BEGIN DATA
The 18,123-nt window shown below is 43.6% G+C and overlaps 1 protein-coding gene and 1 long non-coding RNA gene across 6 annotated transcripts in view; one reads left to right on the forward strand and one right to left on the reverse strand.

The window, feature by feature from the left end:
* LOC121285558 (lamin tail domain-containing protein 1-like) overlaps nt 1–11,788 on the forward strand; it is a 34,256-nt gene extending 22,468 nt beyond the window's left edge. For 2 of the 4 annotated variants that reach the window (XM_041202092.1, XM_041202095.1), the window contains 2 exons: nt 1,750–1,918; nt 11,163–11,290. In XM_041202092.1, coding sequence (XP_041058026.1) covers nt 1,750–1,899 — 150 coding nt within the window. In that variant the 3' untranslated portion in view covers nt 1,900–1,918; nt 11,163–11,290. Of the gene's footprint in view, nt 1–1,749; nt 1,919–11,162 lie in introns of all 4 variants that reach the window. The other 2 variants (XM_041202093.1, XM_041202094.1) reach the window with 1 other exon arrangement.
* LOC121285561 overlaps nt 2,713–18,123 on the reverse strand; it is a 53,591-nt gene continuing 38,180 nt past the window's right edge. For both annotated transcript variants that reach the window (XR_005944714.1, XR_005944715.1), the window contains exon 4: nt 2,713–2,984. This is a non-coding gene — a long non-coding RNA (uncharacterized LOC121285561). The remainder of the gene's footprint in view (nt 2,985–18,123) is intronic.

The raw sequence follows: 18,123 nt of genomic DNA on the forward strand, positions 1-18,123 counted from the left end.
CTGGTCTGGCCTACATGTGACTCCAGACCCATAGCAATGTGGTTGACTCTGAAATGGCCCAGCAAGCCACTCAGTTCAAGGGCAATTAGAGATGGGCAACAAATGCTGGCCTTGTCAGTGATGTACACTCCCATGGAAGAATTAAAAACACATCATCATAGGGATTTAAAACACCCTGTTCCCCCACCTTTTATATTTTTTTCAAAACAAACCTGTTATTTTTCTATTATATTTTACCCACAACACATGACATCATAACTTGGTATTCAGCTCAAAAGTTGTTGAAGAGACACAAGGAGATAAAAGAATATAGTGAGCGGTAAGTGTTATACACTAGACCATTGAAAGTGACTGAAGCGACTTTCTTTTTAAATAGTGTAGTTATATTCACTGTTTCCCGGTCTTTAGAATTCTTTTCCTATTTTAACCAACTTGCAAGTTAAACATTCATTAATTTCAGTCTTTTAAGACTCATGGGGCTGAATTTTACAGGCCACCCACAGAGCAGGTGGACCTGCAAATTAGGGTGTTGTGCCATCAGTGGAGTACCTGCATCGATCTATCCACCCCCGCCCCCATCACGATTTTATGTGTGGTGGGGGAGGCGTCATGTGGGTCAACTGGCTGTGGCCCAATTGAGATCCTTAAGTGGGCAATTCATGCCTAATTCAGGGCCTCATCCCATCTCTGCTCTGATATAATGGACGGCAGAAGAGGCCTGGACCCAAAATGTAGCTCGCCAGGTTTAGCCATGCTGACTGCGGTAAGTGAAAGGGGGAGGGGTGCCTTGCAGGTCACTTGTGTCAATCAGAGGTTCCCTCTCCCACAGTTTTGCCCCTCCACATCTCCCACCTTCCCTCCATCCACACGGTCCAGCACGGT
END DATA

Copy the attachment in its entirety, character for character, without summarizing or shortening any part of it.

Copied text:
The 18,123-nt window shown below is 43.6% G+C and overlaps 1 protein-coding gene and 1 long non-coding RNA gene across 6 annotated transcripts in view; one reads left to right on the forward strand and one right to left on the reverse strand.

The window, feature by feature from the left end:
* LOC121285558 (lamin tail domain-containing protein 1-like) overlaps nt 1–11,788 on the forward strand; it is a 34,256-nt gene extending 22,468 nt beyond the window's left edge. For 2 of the 4 annotated variants that reach the window (XM_041202092.1, XM_041202095.1), the window contains 2 exons: nt 1,750–1,918; nt 11,163–11,290. In XM_041202092.1, coding sequence (XP_041058026.1) covers nt 1,750–1,899 — 150 coding nt within the window. In that variant the 3' untranslated portion in view covers nt 1,900–1,918; nt 11,163–11,290. Of the gene's footprint in view, nt 1–1,749; nt 1,919–11,162 lie in introns of all 4 variants that reach the window. The other 2 variants (XM_041202093.1, XM_041202094.1) reach the window with 1 other exon arrangement.
* LOC121285561 overlaps nt 2,713–18,123 on the reverse strand; it is a 53,591-nt gene continuing 38,180 nt past the window's right edge. For both annotated transcript variants that reach the window (XR_005944714.1, XR_005944715.1), the window contains exon 4: nt 2,713–2,984. This is a non-coding gene — a long non-coding RNA (uncharacterized LOC121285561). The remainder of the gene's footprint in view (nt 2,985–18,123) is intronic.

The raw sequence follows: 18,123 nt of genomic DNA on the forward strand, positions 1-18,123 counted from the left end.
CTGGTCTGGCCTACATGTGACTCCAGACCCATAGCAATGTGGTTGACTCTGAAATGGCCCAGCAAGCCACTCAGTTCAAGGGCAATTAGAGATGGGCAACAAATGCTGGCCTTGTCAGTGATGTACACTCCCATGGAAGAATTAAAAACACATCATCATAGGGATTTAAAACACCCTGTTCCCCCACCTTTTATATTTTTTTCAAAACAAACCTGTTATTTTTCTATTATATTTTACCCACAACACATGACATCATAACTTGGTATTCAGCTCAAAAGTTGTTGAAGAGACACAAGGAGATAAAAGAATATAGTGAGCGGTAAGTGTTATACACTAGACCATTGAAAGTGACTGAAGCGACTTTCTTTTTAAATAGTGTAGTTATATTCACTGTTTCCCGGTCTTTAGAATTCTTTTCCTATTTTAACCAACTTGCAAGTTAAACATTCATTAATTTCAGTCTTTTAAGACTCATGGGGCTGAATTTTACAGGCCACCCACAGAGCAGGTGGACCTGCAAATTAGGGTGTTGTGCCATCAGTGGAGTACCTGCATCGATCTATCCACCCCCGCCCCCATCACGATTTTATGTGTGGTGGGGGAGGCGTCATGTGGGTCAACTGGCTGTGGCCCAATTGAGATCCTTAAGTGGGCAATTCATGCCTAATTCAGGGCCTCATCCCATCTCTGCTCTGATATAATGGACGGCAGAAGAGGCCTGGACCCAAAATGTAGCTCGCCAGGTTTAGCCATGCTGACTGCGGTAAGTGAAAGGGGGAGGGGTGCCTTGCAGGTCACTTGTGTCAATCAGAGGTTCCCTCTCCCACAGTTTTGCCCCTCCACATCTCCCACCTTCCCTCCATCCACACGGTCCAGCACGGT